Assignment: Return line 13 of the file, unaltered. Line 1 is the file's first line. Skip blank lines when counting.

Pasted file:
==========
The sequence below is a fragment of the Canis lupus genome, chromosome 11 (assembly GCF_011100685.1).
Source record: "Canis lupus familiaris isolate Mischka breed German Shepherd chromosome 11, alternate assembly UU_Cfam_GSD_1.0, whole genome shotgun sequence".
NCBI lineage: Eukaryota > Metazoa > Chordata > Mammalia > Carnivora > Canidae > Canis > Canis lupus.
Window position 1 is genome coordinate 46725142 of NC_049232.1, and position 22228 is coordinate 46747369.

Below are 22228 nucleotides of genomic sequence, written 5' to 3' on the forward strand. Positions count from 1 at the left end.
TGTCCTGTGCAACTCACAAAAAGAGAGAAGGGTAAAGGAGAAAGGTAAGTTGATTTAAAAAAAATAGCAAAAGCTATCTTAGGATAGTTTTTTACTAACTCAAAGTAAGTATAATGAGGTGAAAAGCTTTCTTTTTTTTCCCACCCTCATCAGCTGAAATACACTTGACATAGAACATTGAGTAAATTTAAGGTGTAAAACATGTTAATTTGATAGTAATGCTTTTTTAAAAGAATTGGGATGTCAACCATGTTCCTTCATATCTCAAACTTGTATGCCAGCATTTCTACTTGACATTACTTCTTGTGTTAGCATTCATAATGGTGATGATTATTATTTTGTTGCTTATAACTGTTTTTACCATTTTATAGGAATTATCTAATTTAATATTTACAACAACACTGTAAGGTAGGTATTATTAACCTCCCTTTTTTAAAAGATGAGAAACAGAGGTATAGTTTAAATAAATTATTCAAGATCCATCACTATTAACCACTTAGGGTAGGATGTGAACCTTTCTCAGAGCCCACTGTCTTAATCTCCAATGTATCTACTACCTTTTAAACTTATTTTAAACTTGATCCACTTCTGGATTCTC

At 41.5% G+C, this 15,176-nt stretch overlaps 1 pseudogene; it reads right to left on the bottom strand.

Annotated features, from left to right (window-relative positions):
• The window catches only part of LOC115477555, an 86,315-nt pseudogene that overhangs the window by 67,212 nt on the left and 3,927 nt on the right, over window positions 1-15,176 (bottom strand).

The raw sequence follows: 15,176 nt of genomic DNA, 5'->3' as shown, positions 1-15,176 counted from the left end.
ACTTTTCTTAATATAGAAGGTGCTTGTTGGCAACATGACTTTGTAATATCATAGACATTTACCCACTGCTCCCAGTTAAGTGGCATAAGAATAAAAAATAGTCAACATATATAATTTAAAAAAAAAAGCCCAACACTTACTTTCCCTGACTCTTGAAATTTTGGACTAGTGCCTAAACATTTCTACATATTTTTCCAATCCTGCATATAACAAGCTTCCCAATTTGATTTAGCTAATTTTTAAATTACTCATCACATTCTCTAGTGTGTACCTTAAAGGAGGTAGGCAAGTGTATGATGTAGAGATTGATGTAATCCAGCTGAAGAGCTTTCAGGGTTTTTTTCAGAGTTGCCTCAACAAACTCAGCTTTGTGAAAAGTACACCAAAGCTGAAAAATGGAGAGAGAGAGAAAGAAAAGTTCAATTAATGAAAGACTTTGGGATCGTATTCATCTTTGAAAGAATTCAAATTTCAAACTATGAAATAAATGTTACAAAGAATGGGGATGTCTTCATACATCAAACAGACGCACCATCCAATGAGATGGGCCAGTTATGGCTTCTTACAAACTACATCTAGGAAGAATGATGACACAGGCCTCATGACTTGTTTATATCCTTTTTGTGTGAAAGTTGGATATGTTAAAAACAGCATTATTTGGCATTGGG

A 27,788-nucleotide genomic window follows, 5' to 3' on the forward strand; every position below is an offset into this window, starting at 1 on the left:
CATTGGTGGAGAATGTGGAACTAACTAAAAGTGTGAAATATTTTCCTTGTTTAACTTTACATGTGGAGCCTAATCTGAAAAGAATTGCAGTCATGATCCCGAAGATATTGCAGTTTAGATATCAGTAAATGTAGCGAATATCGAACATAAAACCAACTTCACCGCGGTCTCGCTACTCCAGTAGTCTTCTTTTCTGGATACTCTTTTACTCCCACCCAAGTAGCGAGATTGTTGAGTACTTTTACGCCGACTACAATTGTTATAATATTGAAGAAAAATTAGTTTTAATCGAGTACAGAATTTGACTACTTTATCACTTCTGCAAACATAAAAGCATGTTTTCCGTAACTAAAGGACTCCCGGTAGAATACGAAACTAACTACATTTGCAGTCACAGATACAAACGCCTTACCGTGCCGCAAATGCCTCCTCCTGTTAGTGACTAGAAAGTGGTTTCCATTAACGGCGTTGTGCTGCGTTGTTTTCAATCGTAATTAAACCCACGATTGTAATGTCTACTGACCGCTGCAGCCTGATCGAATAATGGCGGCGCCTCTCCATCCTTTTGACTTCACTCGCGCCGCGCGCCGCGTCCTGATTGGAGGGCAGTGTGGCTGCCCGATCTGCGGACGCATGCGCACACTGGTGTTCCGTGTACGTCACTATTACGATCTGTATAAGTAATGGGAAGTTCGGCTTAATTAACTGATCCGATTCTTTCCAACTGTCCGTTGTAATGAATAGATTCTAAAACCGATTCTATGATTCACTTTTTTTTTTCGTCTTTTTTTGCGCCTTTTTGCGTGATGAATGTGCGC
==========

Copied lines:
CATTGGTGGAGAATGTGGAACTAACTAAAAGTGTGAAATATTTTCCTTGTTTAACTTTACATGTGGAGCCTAATCTGAAAAGAATTGCAGTCATGATCCCGAAGATATTGCAGTTTAGATATCAGTAAATGTAGCGAATATCGAACATAAAACCAACTTCACCGCGGTCTCGCTACTCCAGTAGTCTTCTTTTCTGGATACTCTTTTACTCCCACCCAAGTAGCGAGATTGTTGAGTACTTTTACGCCGACTACAATTGTTATAATATTGAAGAAAAATTAGTTTTAATCGAGTACAGAATTTGACTACTTTATCACTTCTGCAAACATAAAAGCATGTTTTCCGTAACTAAAGGACTCCCGGTAGAATACGAAACTAACTACATTTGCAGTCACAGATACAAACGCCTTACCGTGCCGCAAATGCCTCCTCCTGTTAGTGACTAGAAAGTGGTTTCCATTAACGGCGTTGTGCTGCGTTGTTTTCAATCGTAATTAAACCCACGATTGTAATGTCTACTGACCGCTGCAGCCTGATCGAATAATGGCGGCGCCTCTCCATCCTTTTGACTTCACTCGCGCCGCGCGCCGCGTCCTGATTGGAGGGCAGTGTGGCTGCCCGATCTGCGGACGCATGCGCACACTGGTGTTCCGTGTACGTCACTATTACGATCTGTATAAGTAATGGGAAGTTCGGCTTAATTAACTGATCCGATTCTTTCCAACTGTCCGTTGTAATGAATAGATTCTAAAACCGATTCTATGATTCACTTTTTTTTTTCGTCTTTTTTTGCGCCTTTTTGCGTGATGAATGTGCGC